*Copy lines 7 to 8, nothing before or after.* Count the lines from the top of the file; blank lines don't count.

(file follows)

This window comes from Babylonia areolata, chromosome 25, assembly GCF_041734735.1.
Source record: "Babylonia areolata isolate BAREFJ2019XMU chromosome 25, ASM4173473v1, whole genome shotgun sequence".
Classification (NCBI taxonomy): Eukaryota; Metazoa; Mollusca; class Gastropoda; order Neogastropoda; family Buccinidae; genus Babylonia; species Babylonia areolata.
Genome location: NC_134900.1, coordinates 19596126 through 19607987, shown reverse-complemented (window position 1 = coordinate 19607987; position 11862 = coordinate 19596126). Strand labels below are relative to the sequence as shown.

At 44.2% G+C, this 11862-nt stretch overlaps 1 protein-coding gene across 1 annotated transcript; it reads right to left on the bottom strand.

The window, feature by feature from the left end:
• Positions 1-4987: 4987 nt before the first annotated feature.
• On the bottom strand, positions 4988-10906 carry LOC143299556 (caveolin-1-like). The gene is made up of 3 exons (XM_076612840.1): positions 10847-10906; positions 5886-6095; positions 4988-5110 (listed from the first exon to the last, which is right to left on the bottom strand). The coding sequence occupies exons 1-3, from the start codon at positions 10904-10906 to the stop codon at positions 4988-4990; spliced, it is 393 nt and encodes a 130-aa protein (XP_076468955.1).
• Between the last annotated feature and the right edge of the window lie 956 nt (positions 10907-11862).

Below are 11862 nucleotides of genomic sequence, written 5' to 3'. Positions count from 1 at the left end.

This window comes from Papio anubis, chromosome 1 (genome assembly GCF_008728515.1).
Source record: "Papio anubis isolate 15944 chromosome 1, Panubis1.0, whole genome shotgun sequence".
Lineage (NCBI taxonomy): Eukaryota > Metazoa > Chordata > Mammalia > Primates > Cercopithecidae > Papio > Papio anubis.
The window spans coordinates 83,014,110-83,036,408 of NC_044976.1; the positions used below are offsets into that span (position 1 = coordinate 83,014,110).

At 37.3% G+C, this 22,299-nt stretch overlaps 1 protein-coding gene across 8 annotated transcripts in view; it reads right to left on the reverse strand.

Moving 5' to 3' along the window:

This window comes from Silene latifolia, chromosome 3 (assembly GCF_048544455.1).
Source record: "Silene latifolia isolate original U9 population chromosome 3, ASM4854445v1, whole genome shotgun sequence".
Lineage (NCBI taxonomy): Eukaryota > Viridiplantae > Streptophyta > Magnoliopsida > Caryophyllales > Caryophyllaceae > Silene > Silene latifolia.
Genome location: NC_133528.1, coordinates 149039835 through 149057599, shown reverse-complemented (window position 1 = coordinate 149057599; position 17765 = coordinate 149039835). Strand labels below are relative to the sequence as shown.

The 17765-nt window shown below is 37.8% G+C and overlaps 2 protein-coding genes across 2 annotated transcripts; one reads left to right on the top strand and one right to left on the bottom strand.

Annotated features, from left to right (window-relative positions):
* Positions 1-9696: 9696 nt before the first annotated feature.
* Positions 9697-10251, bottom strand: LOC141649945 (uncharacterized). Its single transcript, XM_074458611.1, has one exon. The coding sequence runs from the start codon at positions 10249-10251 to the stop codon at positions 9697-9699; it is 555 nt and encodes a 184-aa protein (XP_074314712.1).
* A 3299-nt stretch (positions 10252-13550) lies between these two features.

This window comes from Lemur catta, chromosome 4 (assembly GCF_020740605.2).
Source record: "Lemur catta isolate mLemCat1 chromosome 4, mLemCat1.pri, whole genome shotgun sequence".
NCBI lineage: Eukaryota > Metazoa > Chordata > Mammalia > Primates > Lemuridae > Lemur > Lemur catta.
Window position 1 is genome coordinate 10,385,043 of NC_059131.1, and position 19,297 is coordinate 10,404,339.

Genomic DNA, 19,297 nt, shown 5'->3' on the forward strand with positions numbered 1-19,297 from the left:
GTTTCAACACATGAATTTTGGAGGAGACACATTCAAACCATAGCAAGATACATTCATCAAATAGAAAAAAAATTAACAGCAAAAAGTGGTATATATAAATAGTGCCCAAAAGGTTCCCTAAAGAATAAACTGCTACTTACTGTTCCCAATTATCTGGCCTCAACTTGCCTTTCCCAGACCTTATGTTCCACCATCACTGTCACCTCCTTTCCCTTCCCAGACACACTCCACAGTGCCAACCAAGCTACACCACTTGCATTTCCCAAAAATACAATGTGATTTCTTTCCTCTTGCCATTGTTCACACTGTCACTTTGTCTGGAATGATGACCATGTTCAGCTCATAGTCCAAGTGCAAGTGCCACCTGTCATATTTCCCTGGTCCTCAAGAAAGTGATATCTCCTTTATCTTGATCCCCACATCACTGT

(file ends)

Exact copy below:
• Positions 1-4987: 4987 nt before the first annotated feature.
• On the bottom strand, positions 4988-10906 carry LOC143299556 (caveolin-1-like). The gene is made up of 3 exons (XM_076612840.1): positions 10847-10906; positions 5886-6095; positions 4988-5110 (listed from the first exon to the last, which is right to left on the bottom strand). The coding sequence occupies exons 1-3, from the start codon at positions 10904-10906 to the stop codon at positions 4988-4990; spliced, it is 393 nt and encodes a 130-aa protein (XP_076468955.1).